Two years ago, the Povey Joint School District began hiring 32 new teachers. The technical department used its storage tool to show county leaders that they only needed 25 teachers. Managers followed their advice instead of following the old trends, and their assessment was correct. The county saved about $350,000 in wages – more than the cost of installing a data store.
Students’ grades have changed. Trish Williams and Michael Kirst, in their article entitled “Leadership Practices That Matter” (Leadership Magazine, March/April 2006), state that high-performing districts should have assessments that meet state standards and be able to inform teachers of results in a timely manner. Online testing gives decision makers the choice of how to properly evaluate students to support learning, with a results report of 24 hours or more. Student support and NCLB requirements should be standard practice.
RELATED HISTORY: How to find more money on budget technology
All budgets, regardless of project or department, need to be completely revised to see how technology can support the final product and make it more efficient.
Funding where it wasn’t
Step 1. Evaluate and prioritize
Data-driven decision-making is a fundamental part of this first step. In general, there are three areas from which data can be collected: educational and operational requirements, infrastructure that meets these requirements, and the hardware and software needed to meet these requirements.
Education and business requirements: These requirements are determined by the district’s goals, community expectations, state and federal government regulations, funding restrictions, and union guidelines. It is expected that the districts will increasingly produce students who pass standard tests and demonstrate citizenship. The business side of education exists to support educational activities that meet these expectations.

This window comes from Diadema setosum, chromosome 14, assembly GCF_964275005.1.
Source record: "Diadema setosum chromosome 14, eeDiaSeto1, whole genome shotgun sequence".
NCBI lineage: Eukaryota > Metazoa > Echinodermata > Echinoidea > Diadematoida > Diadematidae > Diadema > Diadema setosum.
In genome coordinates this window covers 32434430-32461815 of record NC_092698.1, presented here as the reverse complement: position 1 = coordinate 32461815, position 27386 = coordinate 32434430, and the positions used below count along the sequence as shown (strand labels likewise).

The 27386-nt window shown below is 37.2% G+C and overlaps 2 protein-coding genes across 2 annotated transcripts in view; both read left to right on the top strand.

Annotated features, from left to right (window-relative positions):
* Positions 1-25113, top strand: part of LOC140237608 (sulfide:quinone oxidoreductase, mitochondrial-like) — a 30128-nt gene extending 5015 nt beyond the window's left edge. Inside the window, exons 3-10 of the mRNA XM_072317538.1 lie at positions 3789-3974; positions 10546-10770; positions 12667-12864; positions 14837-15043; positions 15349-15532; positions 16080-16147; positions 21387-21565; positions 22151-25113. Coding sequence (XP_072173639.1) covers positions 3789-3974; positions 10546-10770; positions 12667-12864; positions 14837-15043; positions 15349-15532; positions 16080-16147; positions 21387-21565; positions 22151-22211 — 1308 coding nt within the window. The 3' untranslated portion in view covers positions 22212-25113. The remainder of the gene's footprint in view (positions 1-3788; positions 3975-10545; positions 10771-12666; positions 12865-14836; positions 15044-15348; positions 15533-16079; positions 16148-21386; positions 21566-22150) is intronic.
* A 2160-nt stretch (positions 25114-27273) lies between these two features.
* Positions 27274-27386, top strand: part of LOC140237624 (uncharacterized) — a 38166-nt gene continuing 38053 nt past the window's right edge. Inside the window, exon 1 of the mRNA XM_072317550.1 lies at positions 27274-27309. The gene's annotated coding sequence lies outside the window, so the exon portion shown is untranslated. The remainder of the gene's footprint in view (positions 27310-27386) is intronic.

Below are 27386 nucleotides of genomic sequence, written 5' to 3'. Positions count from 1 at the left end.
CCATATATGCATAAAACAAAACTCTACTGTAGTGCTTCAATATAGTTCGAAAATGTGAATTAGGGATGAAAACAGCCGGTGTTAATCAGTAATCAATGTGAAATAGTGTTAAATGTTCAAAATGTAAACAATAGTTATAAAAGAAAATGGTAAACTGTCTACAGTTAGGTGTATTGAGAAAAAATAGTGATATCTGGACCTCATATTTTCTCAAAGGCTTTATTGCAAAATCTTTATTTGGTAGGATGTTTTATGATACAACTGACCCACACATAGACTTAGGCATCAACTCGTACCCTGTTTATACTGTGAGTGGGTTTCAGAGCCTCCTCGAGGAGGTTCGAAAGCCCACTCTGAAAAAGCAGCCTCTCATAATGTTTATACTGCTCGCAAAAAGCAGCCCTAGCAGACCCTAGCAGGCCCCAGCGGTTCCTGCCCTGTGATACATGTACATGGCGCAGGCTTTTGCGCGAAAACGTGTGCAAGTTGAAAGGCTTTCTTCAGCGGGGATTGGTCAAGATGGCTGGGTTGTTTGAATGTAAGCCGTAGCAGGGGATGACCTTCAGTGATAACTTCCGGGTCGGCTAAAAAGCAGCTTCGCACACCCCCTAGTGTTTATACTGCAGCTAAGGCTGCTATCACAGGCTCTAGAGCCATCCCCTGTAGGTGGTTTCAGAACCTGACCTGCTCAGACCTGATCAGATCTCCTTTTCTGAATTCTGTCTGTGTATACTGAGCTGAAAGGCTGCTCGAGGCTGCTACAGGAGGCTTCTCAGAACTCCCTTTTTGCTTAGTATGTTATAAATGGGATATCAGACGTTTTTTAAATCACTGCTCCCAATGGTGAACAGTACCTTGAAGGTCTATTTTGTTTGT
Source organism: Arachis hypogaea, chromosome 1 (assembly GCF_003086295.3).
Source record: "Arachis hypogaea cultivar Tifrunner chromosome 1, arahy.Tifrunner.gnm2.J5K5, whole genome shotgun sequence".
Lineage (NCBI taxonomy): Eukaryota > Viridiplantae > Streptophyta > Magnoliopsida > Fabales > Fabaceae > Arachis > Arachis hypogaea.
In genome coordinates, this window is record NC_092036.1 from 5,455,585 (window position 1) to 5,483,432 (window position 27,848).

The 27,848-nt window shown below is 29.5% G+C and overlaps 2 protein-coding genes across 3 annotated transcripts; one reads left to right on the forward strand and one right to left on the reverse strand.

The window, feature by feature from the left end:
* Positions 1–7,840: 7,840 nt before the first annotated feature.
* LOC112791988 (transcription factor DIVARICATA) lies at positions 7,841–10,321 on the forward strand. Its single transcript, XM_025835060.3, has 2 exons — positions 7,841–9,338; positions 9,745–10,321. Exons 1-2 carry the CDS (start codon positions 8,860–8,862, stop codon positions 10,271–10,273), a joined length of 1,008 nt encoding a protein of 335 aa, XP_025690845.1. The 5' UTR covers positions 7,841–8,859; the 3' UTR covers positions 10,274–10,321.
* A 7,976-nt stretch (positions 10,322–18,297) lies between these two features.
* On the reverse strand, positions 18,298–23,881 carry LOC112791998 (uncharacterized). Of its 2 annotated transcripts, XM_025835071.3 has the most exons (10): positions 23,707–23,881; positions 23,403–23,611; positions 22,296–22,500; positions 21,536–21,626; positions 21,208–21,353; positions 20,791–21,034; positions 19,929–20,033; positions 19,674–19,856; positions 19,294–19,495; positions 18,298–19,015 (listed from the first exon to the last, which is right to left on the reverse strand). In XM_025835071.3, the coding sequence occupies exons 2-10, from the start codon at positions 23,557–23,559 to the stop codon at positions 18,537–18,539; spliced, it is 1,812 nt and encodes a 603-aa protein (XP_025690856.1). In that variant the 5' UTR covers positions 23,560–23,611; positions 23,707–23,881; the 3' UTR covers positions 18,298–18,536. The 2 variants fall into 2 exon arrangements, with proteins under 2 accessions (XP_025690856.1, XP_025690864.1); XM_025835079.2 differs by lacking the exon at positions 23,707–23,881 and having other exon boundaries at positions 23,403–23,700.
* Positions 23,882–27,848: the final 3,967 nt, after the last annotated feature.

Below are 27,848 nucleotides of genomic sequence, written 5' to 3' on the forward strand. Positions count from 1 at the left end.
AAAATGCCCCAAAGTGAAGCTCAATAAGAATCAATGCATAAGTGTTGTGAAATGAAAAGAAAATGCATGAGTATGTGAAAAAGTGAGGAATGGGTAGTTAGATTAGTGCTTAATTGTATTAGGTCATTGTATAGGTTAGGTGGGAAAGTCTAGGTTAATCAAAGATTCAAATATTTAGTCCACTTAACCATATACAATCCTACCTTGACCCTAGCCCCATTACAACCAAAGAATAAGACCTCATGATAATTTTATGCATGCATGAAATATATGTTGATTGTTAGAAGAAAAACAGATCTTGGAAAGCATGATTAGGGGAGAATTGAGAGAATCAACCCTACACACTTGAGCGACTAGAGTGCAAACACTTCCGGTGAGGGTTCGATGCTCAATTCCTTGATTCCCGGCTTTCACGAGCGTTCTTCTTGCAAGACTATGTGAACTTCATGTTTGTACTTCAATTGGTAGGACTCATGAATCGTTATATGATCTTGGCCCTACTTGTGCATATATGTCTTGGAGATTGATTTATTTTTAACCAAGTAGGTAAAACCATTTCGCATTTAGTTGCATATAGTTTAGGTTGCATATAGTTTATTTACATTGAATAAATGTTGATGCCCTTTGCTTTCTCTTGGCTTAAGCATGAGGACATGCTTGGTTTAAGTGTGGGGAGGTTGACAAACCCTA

Infrastructure that meets these requirements: The LEA infrastructure consists of several components. The design elements should be reviewed every two to three years. Phones, data, alarms, networks and the overall physical condition of buildings need to be evaluated to understand what repairs and upgrades are needed. Funding is available in many states through deferred care or in limited facilities and services. If a comprehensive plan is developed and implemented, districts can guarantee that this important building block for educational support will be achieved.
Equipment and software that meet these requirements: The first two areas allow you to make a reasonable decision to purchase software, computers, and other related equipment that will work with the existing infrastructure and meet the educational and business requirements of the district.
These goals may take more than a year to achieve. It is also very likely that the goals will change over time. Therefore, it is reasonable to develop a flexible and adaptable multi-year plan.
Some of the supporting technologies provide a fund for maintenance, replacement or obsolescence, which is usually funded from general district funds. Too often, much of the investment in technology is spent simply on maintaining the status quo.